Japanese carmaker Nissan Motor Co on Tuesday said it will spend $200 million to build a new hatchback at its UK plant as British Prime Minister David Cameron began a tour of Japan and Southeast Asia aimed at boosting trade and investment ties.

The investment, announced hours before Cameron's plane touched down at Tokyo's Haneda airport, underscored the business focus of his trip.

Nissan's investment in the UK is a huge vote of confidence in the skills and flexibility of the UK workforce. We want to attract more investment like this, said Cameron, due to meet later on Tuesday with Japanese Prime Minister Yoshihiko Noda.

This trip is really about British business, British exports and investment from Britain into these countries, and investment from these countries into Britain, Cameron told reporters accompanying him.

Nissan's new car, which does not yet have a name, will go into production in 2014 and create 225 jobs at its Sunderland factory in northern England and 900 more at the carmaker's British suppliers.

The new commitment comes on top of $200 million Nissan plans to spend to build its new Invitation compact vehicle from mid-2013 in Sunderland and will take manufacturing capacity at Britain's biggest car plant beyond 550,000 vehicles a year.

Cameron's two-year-old coalition government, which is trying to boost British manufacturing to lessen reliance on financial services rocked by the 2008-2009 global crisis, backed the new Nissan investment with 8.2 million pounds ($13 million) of funding.

The car industry has been a bright spot for the stagnating British economy with Toyota and Jaguar Land Rover, owned by India's Tata Motors, recently announcing new British investments, although there are questions over the future of GM's Ellesmere Port plant.

Cameron also aims to reduce Britain's dependence on trade with the crisis-hit euro zone by doing more business with fast-growing Asian economies and emerging markets around the world.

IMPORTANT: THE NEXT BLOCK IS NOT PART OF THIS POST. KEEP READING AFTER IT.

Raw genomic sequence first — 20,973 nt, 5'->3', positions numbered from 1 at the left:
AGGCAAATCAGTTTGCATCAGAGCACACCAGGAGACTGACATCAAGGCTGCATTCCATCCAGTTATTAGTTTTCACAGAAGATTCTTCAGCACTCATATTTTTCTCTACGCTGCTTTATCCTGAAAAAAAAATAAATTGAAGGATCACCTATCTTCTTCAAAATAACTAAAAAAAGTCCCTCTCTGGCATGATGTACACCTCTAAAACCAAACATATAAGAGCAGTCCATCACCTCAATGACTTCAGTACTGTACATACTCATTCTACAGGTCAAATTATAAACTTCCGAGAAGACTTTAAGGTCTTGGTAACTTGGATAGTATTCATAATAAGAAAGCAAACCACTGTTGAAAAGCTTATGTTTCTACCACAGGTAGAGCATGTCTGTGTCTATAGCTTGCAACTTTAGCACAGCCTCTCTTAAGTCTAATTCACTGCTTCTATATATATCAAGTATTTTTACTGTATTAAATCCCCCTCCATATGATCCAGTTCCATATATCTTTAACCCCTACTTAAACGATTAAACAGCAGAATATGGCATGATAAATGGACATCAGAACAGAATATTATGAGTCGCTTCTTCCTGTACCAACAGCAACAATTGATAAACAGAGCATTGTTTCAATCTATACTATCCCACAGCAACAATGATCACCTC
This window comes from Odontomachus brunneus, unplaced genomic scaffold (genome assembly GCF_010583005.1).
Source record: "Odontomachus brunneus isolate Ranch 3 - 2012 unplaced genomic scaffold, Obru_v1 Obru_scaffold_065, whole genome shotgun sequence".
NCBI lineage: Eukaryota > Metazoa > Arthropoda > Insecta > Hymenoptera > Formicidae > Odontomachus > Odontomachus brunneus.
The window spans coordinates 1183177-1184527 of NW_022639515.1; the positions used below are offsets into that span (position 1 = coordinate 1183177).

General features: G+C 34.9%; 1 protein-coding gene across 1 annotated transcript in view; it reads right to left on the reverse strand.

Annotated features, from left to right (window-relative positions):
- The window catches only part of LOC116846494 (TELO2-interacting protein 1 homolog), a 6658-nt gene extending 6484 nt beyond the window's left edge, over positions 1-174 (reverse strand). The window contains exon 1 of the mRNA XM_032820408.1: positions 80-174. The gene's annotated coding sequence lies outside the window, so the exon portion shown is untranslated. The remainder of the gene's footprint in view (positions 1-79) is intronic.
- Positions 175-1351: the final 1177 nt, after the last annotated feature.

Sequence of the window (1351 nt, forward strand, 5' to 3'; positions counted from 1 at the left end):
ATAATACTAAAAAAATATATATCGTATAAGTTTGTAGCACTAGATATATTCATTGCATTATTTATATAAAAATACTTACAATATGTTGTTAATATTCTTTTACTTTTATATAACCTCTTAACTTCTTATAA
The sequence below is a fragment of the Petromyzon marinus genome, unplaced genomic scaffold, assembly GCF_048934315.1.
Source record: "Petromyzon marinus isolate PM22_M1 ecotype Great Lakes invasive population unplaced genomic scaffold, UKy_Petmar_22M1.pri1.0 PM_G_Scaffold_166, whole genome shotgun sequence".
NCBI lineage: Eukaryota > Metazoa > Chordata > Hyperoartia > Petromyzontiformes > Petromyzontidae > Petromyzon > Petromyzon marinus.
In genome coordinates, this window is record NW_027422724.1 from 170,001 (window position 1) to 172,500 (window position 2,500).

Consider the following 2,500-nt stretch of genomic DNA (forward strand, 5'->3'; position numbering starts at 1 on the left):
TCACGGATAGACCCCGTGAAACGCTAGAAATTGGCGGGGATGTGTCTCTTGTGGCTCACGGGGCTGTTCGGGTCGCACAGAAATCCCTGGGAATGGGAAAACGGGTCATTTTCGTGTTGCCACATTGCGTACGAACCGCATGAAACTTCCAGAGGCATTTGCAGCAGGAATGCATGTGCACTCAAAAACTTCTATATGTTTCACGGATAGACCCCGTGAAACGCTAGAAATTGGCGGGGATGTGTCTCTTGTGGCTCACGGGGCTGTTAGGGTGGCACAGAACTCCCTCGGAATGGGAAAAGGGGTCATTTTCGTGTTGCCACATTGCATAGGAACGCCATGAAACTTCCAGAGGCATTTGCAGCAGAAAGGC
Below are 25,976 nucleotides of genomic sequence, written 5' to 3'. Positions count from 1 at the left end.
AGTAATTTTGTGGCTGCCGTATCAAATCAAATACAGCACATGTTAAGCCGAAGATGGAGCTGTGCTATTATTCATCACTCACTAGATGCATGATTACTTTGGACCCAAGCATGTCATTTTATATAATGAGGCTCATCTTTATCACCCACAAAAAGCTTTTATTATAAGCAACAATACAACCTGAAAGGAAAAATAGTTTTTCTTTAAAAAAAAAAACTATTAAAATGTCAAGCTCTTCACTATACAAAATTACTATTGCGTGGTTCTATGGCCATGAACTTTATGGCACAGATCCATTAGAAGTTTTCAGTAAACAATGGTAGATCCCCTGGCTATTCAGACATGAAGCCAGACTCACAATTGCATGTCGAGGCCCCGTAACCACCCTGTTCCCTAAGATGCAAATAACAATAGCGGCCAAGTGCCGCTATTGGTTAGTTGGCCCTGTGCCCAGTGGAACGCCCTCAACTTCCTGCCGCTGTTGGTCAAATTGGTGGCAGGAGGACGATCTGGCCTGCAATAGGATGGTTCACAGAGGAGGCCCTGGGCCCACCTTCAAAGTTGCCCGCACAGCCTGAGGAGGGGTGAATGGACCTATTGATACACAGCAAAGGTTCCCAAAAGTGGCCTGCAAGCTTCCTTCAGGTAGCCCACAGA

His latest trip, where he is accompanied by 35 executives from companies including defence giant BAE Systems, engine maker Rolls-Royce and oil major Shell, is the latest in a series of visits to key overseas markets.

In all, British officials say, more than 200 million pounds of Japanese investment in Britain will be announced during Cameron's visit, including a Mitsubishi Corp wind turbine research project in Edinburgh and a Panasonic fuel cell research centre in Cardiff.


Cameron and Noda are expected to discuss cooperation on defence manufacturing, nuclear decommissioning and free trade, as well as the violence in Syria and relations with Iran and North Korea.

Architecture and infrastructure firms and nuclear industry executives are with Cameron, reflecting British hopes for a slice of the vast sums Japan will spend to clean up and rebuild regions devastated by last year's earthquake and tsunami.

Swathes of coastal northern Japan were washed away and the Fukushima nuclear power complex north of Tokyo was wrecked, releasing radiation and forcing 80,000 people to evacuate.

British companies have significant expertise in nuclear decommissioning and clean-up, with 19 nuclear sites in the UK currently being managed through the process, Cameron said.

British firms see the shutdown of Fukushima and possible earlier-than-planned decommissioning of some other older nuclear plants as a business opportunity. Japan's nuclear industry is on its knees: all but one of its 54 reactors are offline, mostly idled as they came due for maintenance. None can be restarted until each clears a safety review and gets the nod from local governments. Last week, trade and energy minister Yukio Edano said Japan should aspire to fully phase out nuclear power, even as the government strives to persuade a wary public that it is safe to restart reactors.

Edano said his remark was a personal and not necessarily a realistic view.

Cameron, warding off possible criticism of the inclusion of several defence firms on his tour of Asia, said seeking arms deals was perfectly responsible and respectable.

He hopes to capitalise on Tokyo's recent decision to relax its self-imposed decades-old ban on military equipment exports, which could open the way to the joint development of arms by Japanese and British firms.

Cameron also hopes to make progress on securing a free trade agreement between the European Union and Japan. Both sides agreed to prepare for talks on a deal last year.

(Additional reporting by Adrian Croft; Editing by Tomasz Janowski and Edwina Gibbs)